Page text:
In the aftermath of a court judgement dismissing corruption allegations against a UK-based couple trying to build a medical centre in Nigeria, this article examines the couple’s travails and affirms that justice can still be gotten in Nigeria, albeit at a high price.
Despite 21 years of civilian rule, most Nigerians continue to believe that justice and freedom are elusive luxuries unavailable to the common man. Those who hold this notion are not wrong, for indeed, their assertions come from several proofs of the multifaceted aberrations in the country. These aberrations include several cases of gross violation of human rights by security and law enforcement agents, arbitrary arrests and trials without evidence by prosecuting agencies, and a complicated and expensive justice system.
According to Amnesty International, 68% of the 55,000 people held in Nigeria’s overcrowded prisons have not been convicted but have been waiting, many for years, for their cases to conclude. Those who have been convicted often faced grossly unfair trials – with many having suffered torture and lacking access to a lawyer. More than a thousand people are currently languishing on death row, awaiting the day when the State decides to kill them. Ironically, those who commit human rights violations rarely face prosecution. This lack of justice for crimes under international law and other serious violations and abuses of human rights is a major problem just as the government has failed to hold its own agencies to account. Furthermore, the law is often used as a political tool, by government officials to go after perceived political enemies. Several trials have begun on flimsy grounds, leading to nowhere after several years of investigations.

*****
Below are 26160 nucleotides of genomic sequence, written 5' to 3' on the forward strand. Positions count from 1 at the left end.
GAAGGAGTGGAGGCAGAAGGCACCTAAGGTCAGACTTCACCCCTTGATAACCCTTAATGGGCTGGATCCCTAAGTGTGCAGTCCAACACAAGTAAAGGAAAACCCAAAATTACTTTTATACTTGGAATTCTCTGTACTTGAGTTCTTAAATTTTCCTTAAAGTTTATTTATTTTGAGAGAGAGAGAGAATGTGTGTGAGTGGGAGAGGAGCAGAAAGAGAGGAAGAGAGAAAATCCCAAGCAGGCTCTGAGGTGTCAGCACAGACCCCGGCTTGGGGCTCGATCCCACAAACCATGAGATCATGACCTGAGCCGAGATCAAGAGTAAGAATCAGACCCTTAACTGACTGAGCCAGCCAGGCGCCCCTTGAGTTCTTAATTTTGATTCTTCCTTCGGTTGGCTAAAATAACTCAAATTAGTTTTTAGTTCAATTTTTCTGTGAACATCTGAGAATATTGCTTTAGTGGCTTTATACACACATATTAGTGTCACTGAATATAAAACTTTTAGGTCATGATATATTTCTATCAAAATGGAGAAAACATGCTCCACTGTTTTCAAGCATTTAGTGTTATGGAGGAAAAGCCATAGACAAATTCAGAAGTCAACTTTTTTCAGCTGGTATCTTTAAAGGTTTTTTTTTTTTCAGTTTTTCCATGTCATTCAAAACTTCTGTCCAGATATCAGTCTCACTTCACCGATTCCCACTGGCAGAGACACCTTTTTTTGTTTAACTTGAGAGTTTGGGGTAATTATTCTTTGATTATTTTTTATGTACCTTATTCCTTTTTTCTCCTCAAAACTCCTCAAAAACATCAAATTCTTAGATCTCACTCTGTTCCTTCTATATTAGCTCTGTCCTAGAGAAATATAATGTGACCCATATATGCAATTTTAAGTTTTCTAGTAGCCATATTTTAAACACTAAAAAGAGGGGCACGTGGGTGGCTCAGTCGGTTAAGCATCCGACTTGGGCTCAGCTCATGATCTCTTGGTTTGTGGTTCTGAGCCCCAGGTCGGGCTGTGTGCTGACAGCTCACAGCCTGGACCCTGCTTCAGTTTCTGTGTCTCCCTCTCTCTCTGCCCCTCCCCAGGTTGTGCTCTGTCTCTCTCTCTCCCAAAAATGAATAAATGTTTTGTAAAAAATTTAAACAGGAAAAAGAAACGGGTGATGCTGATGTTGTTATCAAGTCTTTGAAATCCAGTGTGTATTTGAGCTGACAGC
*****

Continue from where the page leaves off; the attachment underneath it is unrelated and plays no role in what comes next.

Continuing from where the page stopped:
Today, the average Nigerian believes that if they, by some stroke of bad luck, are wrongly accused, or deliberately wronged, they cannot rely on the law to get justice. Even when people get justice, it is often costly and the process long and arduous enough to turn into a pyrrhic victory. Nevertheless, through sheer dedication, endurance, and resilience, some people have been able to get justice under Nigeria’s complicated legal system, albeit after difficult, harrowing trials. Their stories have become motivations for other Nigerians hoping for fairness and justice.
One of such cases is that of 37-year-old Ajayi Adetola who was discharged and acquitted by the Lagos High Court in Ikeja in December 2017, after five years of suffering for a crime he did not commit. Another of the most recent of such cases relates to Dr Reuben Obaro, a renowned UK-based medical doctor and radiologist, and his wife, Ayodele, a professional nurse with decades of experience abroad. According to media reports, the couple went through a four-year ordeal in Nigeria, standing trial for frivolous corruption charges that were later described by the court as baseless and unfair.
Being frontline experts in the medical industry, the Obaros decided some years ago, that they would do their utmost best to support Nigeria’s beleaguered and underfunded health sector. They planned to build an ultramodern medical complex to tackle the rising incidence of stroke in Nigeria. According to Stroke Action Nigeria, stroke continues to affect 200,000 people annually in the country. The successful set up of the stroke centre would not only have provided critical healthcare to thousands of stroke patients but would have also provides numerous jobs for Nigerians. Already, several Stroke patients have to travel abroad to receive quality treatment. Dubbed the Stephen James Stroke Centre of Excellence, the special medical centre was to have world standard facilities and medical equipment for the treatment of stroke, in addition to highly skilled medical personnel.
According to sources close to the couple, the project would have cost up to N4.5 bn. In their quest to implement their laudable initiative, the Reuben and Ayodele amassed their resources together and raised a lot of money in excess of N200m, in addition to significant amount of foreign currency expenditure. The couple also applied for extra funds from both local and foreign banks, and also the Nigerian government. They eventually received a grant of N450m from the now defunct SURE-P initiative under the Goodluck Jonathan administration.